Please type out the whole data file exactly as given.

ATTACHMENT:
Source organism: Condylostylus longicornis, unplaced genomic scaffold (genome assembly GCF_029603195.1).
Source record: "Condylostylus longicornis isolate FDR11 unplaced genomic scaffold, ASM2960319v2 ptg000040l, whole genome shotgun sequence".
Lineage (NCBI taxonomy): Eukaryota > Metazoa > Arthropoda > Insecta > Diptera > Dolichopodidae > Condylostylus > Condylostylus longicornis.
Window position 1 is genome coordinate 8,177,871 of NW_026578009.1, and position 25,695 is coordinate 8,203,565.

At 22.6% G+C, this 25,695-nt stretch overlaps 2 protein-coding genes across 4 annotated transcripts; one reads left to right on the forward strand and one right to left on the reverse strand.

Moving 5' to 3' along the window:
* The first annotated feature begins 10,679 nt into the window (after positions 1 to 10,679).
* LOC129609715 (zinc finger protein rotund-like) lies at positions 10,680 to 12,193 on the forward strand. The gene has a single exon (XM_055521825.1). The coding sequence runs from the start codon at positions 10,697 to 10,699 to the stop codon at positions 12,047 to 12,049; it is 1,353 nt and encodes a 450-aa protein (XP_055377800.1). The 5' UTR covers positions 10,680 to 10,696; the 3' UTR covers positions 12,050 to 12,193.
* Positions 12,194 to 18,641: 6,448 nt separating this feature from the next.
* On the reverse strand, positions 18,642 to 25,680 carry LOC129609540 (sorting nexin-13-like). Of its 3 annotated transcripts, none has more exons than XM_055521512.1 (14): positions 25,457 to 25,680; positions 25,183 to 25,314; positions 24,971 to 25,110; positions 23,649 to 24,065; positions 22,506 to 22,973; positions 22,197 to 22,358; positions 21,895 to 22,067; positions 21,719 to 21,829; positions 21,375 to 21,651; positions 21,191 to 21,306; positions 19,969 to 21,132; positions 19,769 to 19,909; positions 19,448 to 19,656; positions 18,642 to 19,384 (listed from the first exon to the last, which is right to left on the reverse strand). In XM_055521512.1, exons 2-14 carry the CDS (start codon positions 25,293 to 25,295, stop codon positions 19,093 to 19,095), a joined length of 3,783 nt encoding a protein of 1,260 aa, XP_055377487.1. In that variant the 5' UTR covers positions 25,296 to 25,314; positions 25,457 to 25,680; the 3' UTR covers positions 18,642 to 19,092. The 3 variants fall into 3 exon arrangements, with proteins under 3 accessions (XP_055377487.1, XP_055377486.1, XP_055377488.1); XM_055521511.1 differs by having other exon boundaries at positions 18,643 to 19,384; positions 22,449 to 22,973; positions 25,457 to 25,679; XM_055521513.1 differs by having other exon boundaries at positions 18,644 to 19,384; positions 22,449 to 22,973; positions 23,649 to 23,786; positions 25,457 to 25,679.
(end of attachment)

Source organism: Condylostylus longicornis, unplaced genomic scaffold (genome assembly GCF_029603195.1).
Source record: "Condylostylus longicornis isolate FDR11 unplaced genomic scaffold, ASM2960319v2 ptg000040l, whole genome shotgun sequence".
Lineage (NCBI taxonomy): Eukaryota > Metazoa > Arthropoda > Insecta > Diptera > Dolichopodidae > Condylostylus > Condylostylus longicornis.
Window position 1 is genome coordinate 8,177,871 of NW_026578009.1, and position 25,695 is coordinate 8,203,565.

At 22.6% G+C, this 25,695-nt stretch overlaps 2 protein-coding genes across 4 annotated transcripts; one reads left to right on the forward strand and one right to left on the reverse strand.

Moving 5' to 3' along the window:
* The first annotated feature begins 10,679 nt into the window (after positions 1 to 10,679).
* LOC129609715 (zinc finger protein rotund-like) lies at positions 10,680 to 12,193 on the forward strand. The gene has a single exon (XM_055521825.1). The coding sequence runs from the start codon at positions 10,697 to 10,699 to the stop codon at positions 12,047 to 12,049; it is 1,353 nt and encodes a 450-aa protein (XP_055377800.1). The 5' UTR covers positions 10,680 to 10,696; the 3' UTR covers positions 12,050 to 12,193.
* Positions 12,194 to 18,641: 6,448 nt separating this feature from the next.
* On the reverse strand, positions 18,642 to 25,680 carry LOC129609540 (sorting nexin-13-like). Of its 3 annotated transcripts, none has more exons than XM_055521512.1 (14): positions 25,457 to 25,680; positions 25,183 to 25,314; positions 24,971 to 25,110; positions 23,649 to 24,065; positions 22,506 to 22,973; positions 22,197 to 22,358; positions 21,895 to 22,067; positions 21,719 to 21,829; positions 21,375 to 21,651; positions 21,191 to 21,306; positions 19,969 to 21,132; positions 19,769 to 19,909; positions 19,448 to 19,656; positions 18,642 to 19,384 (listed from the first exon to the last, which is right to left on the reverse strand). In XM_055521512.1, exons 2-14 carry the CDS (start codon positions 25,293 to 25,295, stop codon positions 19,093 to 19,095), a joined length of 3,783 nt encoding a protein of 1,260 aa, XP_055377487.1. In that variant the 5' UTR covers positions 25,296 to 25,314; positions 25,457 to 25,680; the 3' UTR covers positions 18,642 to 19,092. The 3 variants fall into 3 exon arrangements, with proteins under 3 accessions (XP_055377487.1, XP_055377486.1, XP_055377488.1); XM_055521511.1 differs by having other exon boundaries at positions 18,643 to 19,384; positions 22,449 to 22,973; positions 25,457 to 25,679; XM_055521513.1 differs by having other exon boundaries at positions 18,644 to 19,384; positions 22,449 to 22,973; positions 23,649 to 23,786; positions 25,457 to 25,679.